Sri. K. Pattabhi Jois of Mysore, India, is a codifier of Ashtanga yoga based on eight-limbs of Patanjali Yoga Sutras. A physically demanding and mentally stimulating practice involving the performance of defined yoga movements closely linked with the breath. A great practice that tones your muscles, increases your flexibility and enhances awareness of one’s potential. The Ashtanga yoga consists of six series: primary, intermediate and four advanced series, each of which involves standing postures, sitting yoga asanas and finishing sequence.
Ashtanga Primary series or ’ yoga chikitsa’ is a basic series that can be practiced by beginners. Primary series functions therapeutically in clearing the blocked channels for smooth flow of prana, detoxifying the nervous system while granting robustness, pliancy, and vigor. On a mental level, practitioners experience better focus, improved confidence, and greater mind-body awareness.
Here is a list of yoga postures practiced in the Ashtanga yoga primary series:
1. Hand to Big Toe Pose (Padangusthasana): Stand tall on a yoga mat and spread your feet 4-6 inches apart. Inhale, raise your arms overhead. Breathe out; bend forward at the hips and bring your hands to the floor. Grab hold your toes with your fingers and rest your forehead on your thighs.
2. Extended Hand to Big Toe Pose (Utthita Hasta Padangusthasana): Stand upright on a yoga mat with arms by your side. Bend your right knee and pull it closer to your chest. Slowly, extend your right leg in front and simultaneously stretch your right arm out. Loop your fingers around the toe of the right foot and place your left hand on your left hip. Repeat the same on the opposite side.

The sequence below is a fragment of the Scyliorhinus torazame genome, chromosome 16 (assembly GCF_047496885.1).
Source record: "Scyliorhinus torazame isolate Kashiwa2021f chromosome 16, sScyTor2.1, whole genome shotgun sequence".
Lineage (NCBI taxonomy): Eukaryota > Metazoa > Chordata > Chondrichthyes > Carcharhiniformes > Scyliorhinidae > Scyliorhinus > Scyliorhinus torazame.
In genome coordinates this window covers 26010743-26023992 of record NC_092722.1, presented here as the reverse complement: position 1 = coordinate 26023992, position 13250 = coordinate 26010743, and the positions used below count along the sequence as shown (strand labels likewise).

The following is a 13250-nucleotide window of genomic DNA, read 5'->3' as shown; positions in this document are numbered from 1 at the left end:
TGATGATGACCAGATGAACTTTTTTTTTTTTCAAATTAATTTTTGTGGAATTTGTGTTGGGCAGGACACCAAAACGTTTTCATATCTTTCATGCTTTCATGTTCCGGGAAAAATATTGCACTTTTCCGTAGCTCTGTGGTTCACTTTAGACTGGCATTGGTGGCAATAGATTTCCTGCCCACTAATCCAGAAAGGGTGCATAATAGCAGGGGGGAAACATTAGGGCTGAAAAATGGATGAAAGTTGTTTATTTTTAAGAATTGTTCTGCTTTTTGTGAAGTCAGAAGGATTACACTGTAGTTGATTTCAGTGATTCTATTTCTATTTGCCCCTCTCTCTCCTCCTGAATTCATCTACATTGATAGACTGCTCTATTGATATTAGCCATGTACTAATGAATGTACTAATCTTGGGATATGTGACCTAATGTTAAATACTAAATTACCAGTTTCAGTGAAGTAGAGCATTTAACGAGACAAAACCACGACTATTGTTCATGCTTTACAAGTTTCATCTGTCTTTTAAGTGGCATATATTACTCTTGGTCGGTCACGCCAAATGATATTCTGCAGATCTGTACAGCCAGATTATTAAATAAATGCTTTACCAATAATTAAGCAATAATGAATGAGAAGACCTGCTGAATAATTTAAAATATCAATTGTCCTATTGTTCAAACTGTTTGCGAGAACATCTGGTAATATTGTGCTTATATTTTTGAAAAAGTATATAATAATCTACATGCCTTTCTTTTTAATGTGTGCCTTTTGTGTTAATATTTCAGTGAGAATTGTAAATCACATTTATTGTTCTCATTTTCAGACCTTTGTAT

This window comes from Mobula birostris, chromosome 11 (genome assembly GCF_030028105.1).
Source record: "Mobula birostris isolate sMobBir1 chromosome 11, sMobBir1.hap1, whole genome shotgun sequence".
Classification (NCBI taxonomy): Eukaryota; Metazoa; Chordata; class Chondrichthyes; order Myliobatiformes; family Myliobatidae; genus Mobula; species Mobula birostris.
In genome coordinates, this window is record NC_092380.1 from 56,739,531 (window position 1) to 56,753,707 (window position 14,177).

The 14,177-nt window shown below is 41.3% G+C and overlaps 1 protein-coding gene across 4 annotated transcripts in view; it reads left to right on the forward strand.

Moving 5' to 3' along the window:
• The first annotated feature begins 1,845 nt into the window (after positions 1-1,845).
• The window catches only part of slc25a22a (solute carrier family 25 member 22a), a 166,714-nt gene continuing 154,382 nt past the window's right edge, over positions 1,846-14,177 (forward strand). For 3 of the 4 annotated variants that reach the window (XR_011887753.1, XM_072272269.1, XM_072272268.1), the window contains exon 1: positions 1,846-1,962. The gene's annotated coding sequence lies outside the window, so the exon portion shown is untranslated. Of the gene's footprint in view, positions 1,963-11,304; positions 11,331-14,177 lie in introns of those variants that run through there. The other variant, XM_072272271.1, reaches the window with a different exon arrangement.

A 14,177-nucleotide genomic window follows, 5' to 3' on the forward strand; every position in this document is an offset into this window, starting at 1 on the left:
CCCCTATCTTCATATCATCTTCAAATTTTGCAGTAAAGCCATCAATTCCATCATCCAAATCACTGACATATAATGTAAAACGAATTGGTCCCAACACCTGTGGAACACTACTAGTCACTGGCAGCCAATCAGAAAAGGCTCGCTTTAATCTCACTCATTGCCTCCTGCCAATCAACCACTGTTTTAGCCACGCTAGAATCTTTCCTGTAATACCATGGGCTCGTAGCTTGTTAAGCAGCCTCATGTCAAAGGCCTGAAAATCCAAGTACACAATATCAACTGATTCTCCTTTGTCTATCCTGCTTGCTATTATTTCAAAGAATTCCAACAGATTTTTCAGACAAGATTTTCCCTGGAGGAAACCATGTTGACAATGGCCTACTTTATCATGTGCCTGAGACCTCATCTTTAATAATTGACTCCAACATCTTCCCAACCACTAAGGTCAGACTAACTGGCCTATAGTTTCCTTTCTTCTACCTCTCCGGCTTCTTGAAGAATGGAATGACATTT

3. Warrior Pose or Virabhadrasana: Begin in a mountain pose. Upon exhalation; spread your legs 3-4 feet apart. Slightly turn your left foot inward and right foot outward. Bend your right knee to 90-degree angle. Twist your torso to the right. Extend your arms out parallel to the ground.
4. Wide-legged Forward Bend or Prasarita Padottanasana: Stand on a floor with a feet hip-distance apart and weight evenly distributed over them. Widen your legs 3-5 inches apart with hands on your hips. Upon exhalation; bow towards the floor at your waist. Keep your neck relaxed and rest your palms on the floor.
1. Head to Knee Forward Bend (Janu Sirsasana): Sit on the ground with stretched legs and hands on the floor. Bend your left leg and locate the sole on the inner edge of the right thigh. Exhale; hinge forward at the hips draping your torso over your right leg. Hold the right foot with your hands. Rest your head and nose on the leg.
2. Bound Angle Pose (Baddha Konasana): Begin in a staff pose with legs straight in front of you. Fold your knees, hold your heels with your hands and pull them closer to your pelvic bone. Touch the soles of your feet together. Grasp your palms around your feet and interlock your fingers. Keep your spine erect.
3. Seated forward fold pose (Paschimottanasana): Sit upright on a yoga mat with stretched legs and toes flexed. Roll your shoulder blades back and breathe in. Uplift your hands up above and upon exhalation lean forward and bring your hands towards your feet. Grab your feet with your palms and rest your head, chest over the thighs.
4. Boat Pose (Navasana): Sit on a yoga mat with bent knees and hands behind your hips. Press your palms into the floor and lift your toes up and above the floor. Keep your shins parallel to the ground and flex your toes. Gently, straighten your legs and raise them up high. Extend your arms out to the side.
1. Plow Pose (Halasana): Lie on a floor with bent knees and arms by your side. Bring your knees close to your chest. Press your arms into the floor and lift your posterior off the mat. Support your lower back with hands. Leisurely stretch your legs and lower your feet towards the ground and place them behind your head. Make sure your neck is relaxed.
2. Corpse Pose or Savasana: Lie on your back, spread your legs 2-3 inches apart and rest your arms by your side. Close your eyes; take deep breaths and relax your whole body.
Ashtanga yoga beginners can practice this primary series for enhanced goodness and well-being.